Grilled pizza can often have a lot more flavor and texture than oven cooked pizza. One of the secrets to good pizza is cooking at a very high temperature which sometimes can be difficult in a regular oven. Recently I made grilled burritos for a football tailgating party. (I'll have to share this recipe later.). The burritos were a huge hit and it got me thinking why not try grilled calzones.
I was curious whether or not the calzones could be cooked long enough on the grill to make the filling hot and bubbly without burning the dough. Or would the dough be cooked on the outside with the inside luke warm and the dough not all the way cooked leaving a doughy texture?
I was a little timid, and hungry, so I made an oven baked calzone and a grilled calzone. This way if the grilled version didn't turn out I wouldn't be left trying to figure out an alternative for dinner. Also, I was able to taste test to see which method created the most flavorful calzone.
The verdict - both were delicious but the little bit of char on the grilled calzone really added a whole other level of flavor and smokiness.
Calzone: Grilled versus Baked?
Use the same recipe for dough that I used in my 'Friday Night Pizza' post. Divide the dough into 4 balls.
Toppings (This is personal preference so use whatever you like.)
6 grilled hot italian sausages 1 1/3 cups of marinara sauce 2 cups grated provolone 1/2 cup grated parmesean
Roll out each ball of dough. Sprinkle some provolone cheese on each of the rolled out dough. Placing the cheese on the dough before the sauce will act as an extra layer of protection from keeping the calzone from getting soggy. Next, spoon about 1/3 cup of marinara sauce over each being careful to spread it out evenly. Slice the sausages and place evenly over the marinara sauce. Sprinkle with the remaining provolone and parmesean cheese.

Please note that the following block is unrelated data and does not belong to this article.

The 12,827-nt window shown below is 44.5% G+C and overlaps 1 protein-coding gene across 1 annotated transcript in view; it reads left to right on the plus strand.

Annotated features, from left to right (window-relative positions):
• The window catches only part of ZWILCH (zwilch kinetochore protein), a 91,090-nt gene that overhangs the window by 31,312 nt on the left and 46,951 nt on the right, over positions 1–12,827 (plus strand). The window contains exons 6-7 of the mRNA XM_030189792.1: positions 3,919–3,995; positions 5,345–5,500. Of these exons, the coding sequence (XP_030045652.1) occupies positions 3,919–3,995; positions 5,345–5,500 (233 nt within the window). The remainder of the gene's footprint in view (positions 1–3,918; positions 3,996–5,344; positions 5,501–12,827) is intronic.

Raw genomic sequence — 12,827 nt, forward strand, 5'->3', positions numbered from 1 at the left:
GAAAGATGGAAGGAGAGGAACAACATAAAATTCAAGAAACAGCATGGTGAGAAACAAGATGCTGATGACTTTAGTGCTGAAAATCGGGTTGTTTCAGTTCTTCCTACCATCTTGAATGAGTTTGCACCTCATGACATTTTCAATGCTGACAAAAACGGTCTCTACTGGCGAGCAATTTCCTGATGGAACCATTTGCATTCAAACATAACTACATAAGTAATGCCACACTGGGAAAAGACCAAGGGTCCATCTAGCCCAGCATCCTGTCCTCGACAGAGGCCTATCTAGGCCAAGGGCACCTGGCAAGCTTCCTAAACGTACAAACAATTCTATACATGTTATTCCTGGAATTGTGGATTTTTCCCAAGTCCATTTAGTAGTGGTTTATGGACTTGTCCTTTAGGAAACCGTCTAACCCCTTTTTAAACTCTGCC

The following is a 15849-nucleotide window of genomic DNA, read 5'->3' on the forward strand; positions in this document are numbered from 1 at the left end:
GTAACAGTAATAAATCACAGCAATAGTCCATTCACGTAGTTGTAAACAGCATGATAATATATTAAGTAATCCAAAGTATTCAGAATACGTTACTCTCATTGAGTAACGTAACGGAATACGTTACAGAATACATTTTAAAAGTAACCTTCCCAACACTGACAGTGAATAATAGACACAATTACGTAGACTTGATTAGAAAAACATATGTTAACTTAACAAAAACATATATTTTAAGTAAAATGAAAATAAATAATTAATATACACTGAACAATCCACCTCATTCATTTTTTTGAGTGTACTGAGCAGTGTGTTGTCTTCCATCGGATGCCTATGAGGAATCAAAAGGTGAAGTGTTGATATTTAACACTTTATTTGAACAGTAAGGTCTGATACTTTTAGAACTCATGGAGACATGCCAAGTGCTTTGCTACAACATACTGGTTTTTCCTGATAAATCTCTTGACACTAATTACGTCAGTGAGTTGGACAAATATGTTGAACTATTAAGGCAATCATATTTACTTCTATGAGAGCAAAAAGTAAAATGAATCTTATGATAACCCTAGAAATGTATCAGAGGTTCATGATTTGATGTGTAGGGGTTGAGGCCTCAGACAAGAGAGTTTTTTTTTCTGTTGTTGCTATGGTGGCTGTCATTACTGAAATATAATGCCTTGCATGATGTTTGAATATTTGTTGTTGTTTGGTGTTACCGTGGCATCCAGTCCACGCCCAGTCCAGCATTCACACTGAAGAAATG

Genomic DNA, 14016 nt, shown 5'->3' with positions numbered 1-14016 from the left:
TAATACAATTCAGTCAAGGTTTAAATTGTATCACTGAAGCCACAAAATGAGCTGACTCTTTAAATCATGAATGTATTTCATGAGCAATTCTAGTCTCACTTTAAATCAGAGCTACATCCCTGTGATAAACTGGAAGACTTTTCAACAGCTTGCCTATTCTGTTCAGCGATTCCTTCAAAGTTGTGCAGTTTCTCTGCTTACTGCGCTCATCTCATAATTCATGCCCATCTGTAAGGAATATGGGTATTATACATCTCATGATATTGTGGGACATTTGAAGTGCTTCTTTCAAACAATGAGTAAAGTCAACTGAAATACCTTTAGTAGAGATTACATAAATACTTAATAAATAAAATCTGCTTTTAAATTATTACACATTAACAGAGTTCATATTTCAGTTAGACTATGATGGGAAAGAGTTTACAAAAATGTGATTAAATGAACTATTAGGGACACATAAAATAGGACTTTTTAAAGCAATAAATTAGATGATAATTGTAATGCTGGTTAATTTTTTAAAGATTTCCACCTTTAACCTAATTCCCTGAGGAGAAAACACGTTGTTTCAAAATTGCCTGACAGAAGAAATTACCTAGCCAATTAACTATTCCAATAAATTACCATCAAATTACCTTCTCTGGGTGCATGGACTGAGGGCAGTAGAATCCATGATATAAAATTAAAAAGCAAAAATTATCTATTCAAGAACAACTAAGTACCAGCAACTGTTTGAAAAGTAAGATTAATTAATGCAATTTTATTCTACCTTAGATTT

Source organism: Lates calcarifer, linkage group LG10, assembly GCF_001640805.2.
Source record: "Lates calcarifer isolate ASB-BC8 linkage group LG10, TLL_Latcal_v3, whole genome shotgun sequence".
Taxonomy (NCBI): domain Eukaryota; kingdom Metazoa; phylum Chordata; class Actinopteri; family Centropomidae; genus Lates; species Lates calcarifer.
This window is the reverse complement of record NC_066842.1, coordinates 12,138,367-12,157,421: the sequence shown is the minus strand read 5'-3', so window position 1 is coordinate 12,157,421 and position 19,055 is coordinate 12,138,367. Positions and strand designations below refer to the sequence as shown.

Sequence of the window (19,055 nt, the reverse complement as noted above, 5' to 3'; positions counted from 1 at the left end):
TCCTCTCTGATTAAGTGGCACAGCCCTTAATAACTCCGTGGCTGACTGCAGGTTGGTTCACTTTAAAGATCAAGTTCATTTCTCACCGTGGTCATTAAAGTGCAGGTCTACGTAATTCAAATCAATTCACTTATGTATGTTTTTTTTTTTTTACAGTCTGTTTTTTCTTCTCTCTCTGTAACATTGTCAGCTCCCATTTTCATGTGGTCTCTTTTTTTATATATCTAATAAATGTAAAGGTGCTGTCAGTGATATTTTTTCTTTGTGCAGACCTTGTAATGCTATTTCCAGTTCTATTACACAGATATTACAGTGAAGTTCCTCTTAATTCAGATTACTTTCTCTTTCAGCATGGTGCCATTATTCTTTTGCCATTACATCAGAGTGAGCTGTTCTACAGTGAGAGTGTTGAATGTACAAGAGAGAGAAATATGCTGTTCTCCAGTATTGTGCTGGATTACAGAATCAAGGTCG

Food is so intriguing. I’ve always loved to cook whether it’s casual and simple or complicated and elegant. After living in the Midwestern United States all my life I find myself jumping between All-American foods and foods from other cultures. There is definitely a sense of comfort with cooking and enjoying food that I’ve grown up with.
I have a voracious curiosity to learn about all cultures, especially the Middle East/Mediterranean, Indian, Chinese, Vietnamese, and Thai foods. I’ve learned that a simple curry dish or an Asian dumpling can transform your mood and be just as much of a comfort food as the foods you’ve known you’re whole life.
It is fascinating to me how each culture has such a diversity of ingredients, and when used with different combinations and cooking techniques you can easily transform the same few ingredients into a multitude of dishes. The unfamiliar, the diverse ingredients and techniques, can be intimidating to many people. I’ve created this blog to chronicle and share my explorations in the kitchen so that hopefully you will want to start experimenting in your kitchen.